The PS Vita TV, a compact, low-cost Vita-compatible game system you connect to your TV set, comes out Nov. 14 in Japan. It's an unusual console from a company that puts out a lot of unusual console variants (anyone remember the PS2/DVR-hybrid system that came out in Japan, too?), but to system software designer Toru Yamamoto, it's just Sony Computer Entertainment making the most of its hardware.
"We knew from before its release in 2011 that PS Vita was a platform capable of all kinds of things," Yamamoto told Famitsu magazine in an interview published this week. "So I proposed the idea that, instead of restricting the PS Vita system software to a single portable console, we could spread it out in other forms as well. That's where the idea of making a PS Vita you connected to a TV came from."
It took a couple years of development to bring the Vita TV to release, in part because the design staff wanted to retain all of the Vita's features while making the new console as tiny as possible. "The first open question we had to tackle was how to allow players to use the PS Vita's touch panel controls on their own controllers stress-free," platform designer Yuji Nakamura told Famitsu. "The process of figuring out how to work the touch-only controls seamlessly into the PS Vita TV interface was a difficult one. The PS Vita's system software is pretty quick and responsive, and it's been tuned further for the Vita TV, giving you a sense of speed and lightness that should be surprising for a home console."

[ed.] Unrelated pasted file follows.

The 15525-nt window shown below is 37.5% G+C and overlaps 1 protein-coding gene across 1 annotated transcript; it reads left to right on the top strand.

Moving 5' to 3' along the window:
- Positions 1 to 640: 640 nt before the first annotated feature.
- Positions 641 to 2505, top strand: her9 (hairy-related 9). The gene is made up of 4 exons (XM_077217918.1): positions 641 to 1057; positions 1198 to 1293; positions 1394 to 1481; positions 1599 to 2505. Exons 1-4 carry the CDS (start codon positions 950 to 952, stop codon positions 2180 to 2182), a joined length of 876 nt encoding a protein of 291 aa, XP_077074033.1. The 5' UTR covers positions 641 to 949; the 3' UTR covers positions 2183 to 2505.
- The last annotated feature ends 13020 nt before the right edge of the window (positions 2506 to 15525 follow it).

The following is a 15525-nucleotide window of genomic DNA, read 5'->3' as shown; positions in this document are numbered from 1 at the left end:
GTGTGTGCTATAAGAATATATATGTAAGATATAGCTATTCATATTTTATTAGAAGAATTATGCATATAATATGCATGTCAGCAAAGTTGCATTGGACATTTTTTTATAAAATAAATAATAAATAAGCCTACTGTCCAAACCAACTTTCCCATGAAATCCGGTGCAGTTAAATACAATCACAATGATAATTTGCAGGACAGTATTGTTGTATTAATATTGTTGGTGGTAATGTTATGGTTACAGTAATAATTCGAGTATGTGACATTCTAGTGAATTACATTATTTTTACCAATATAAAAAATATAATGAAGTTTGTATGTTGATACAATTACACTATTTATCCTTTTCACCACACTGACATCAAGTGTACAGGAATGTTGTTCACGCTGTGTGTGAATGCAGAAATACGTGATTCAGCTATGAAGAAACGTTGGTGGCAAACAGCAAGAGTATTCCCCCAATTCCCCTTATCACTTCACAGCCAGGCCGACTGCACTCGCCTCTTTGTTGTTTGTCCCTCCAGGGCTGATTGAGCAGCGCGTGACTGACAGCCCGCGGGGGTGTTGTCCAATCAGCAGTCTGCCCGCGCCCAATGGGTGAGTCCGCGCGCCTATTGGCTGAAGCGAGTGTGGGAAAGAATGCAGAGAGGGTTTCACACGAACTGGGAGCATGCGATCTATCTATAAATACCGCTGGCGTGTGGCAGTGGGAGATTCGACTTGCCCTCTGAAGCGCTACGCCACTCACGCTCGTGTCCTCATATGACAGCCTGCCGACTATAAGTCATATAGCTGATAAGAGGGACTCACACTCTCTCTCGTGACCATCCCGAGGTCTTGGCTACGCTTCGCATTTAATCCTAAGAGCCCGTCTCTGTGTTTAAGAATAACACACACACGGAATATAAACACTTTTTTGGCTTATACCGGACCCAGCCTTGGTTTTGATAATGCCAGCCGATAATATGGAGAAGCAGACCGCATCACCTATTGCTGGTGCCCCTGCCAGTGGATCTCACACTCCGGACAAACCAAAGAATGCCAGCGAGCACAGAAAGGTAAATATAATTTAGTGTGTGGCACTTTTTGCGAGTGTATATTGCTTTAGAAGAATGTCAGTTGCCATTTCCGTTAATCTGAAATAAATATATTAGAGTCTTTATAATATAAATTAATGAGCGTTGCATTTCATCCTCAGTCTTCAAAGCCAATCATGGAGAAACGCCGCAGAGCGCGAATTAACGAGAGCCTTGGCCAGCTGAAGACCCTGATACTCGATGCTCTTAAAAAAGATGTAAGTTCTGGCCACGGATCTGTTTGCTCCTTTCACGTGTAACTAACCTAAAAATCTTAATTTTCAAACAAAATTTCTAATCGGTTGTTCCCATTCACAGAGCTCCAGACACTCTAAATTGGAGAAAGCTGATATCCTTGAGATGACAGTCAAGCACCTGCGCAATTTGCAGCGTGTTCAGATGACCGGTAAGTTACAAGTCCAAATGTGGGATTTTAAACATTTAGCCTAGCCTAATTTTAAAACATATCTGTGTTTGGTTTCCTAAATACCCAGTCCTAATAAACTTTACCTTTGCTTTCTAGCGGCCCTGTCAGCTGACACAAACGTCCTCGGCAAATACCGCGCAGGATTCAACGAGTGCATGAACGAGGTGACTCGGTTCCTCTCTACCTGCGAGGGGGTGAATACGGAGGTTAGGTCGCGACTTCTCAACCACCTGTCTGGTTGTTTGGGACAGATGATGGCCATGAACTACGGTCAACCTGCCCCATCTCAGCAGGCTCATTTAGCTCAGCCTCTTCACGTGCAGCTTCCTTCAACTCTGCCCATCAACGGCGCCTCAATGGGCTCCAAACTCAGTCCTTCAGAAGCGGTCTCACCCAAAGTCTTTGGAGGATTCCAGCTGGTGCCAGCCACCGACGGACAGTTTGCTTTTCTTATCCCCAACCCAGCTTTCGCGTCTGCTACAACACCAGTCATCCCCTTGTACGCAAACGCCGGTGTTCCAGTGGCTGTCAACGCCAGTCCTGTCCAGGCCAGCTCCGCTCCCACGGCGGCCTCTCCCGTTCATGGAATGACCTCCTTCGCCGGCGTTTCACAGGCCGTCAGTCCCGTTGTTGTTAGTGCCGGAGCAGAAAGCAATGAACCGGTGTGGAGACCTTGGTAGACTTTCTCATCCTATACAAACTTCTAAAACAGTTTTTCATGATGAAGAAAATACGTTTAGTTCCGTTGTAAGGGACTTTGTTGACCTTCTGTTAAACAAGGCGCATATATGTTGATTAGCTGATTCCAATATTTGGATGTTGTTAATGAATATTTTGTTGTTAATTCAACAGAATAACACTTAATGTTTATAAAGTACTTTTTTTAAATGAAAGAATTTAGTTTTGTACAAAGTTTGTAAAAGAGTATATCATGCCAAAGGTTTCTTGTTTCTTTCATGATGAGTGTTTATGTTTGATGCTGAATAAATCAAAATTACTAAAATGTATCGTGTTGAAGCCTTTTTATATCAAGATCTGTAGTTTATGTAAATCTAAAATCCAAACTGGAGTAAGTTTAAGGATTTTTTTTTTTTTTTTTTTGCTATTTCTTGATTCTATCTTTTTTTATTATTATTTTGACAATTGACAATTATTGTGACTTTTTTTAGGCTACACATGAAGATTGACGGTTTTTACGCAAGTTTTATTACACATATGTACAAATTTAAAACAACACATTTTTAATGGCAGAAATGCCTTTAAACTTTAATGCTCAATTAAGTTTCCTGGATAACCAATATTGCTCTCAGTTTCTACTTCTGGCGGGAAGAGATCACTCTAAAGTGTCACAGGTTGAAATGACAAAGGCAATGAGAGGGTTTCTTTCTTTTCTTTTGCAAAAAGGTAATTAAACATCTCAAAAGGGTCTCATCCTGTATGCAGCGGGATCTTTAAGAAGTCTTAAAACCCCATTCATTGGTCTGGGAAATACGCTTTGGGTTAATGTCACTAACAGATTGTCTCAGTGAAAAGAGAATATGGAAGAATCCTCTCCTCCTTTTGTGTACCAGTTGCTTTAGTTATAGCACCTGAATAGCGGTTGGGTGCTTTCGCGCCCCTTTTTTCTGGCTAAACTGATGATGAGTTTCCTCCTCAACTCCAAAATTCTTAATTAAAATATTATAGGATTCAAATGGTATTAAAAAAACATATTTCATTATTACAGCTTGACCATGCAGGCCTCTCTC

"From a design perspective, the system used to have a larger profile," added co-designer Taichi Nokuo. "Really, if we wanted to get everything in the PS Vita system into the box, it had to be larger than what it is now. We worked hard with the designers to get it as small and thin as possible. We also thought about making it black, but we went for a simpler color so it wouldn't stand out too much next to the TV. It's not pure white, but white with a slightly grey tone, so it'll blend right in with the room interior. Not many homes have pure-white walls, so we had it match with that."
Some sacrifices had to be made for the system's tininess: The PS Vita TV requires a DualShock 3 controller to use and is compatible with most, but not all, Vita games (titles which rely heavily on things like the rear touch panel or microphone aren't supported). Still, you get a pretty slick-looking package. "We wanted the hardware itself to seem as invisible as possible," Yamamoto said. "The PS Vita logo's only visible by the Vita card slot, and the box doesn't even say 'PS Vita TV' on it. It was a pretty bold design, one that builds on the PlayStation design and expresses it in a new way."
The system's main market advantage in Japan could be its price: 9480 yen, or about $95.50, making it a cheap way to play Vita games and access content like downloadable PSP and PSone Classic titles. "Keeping the price low allows us to have lots of people give it a try," Yamamoto said. "Without the PS Vita's LCD panel and controller, we figured we had to strategically price it below 10,000 yen. That's the baseline we used as we discussed components and specifications. The result is a system anyone can enjoy, whether they're beginners or PS Vita or PS3 owners."
While Sony has discussed a PS Vita TV release in mainland China, no U.S. launch has been announced.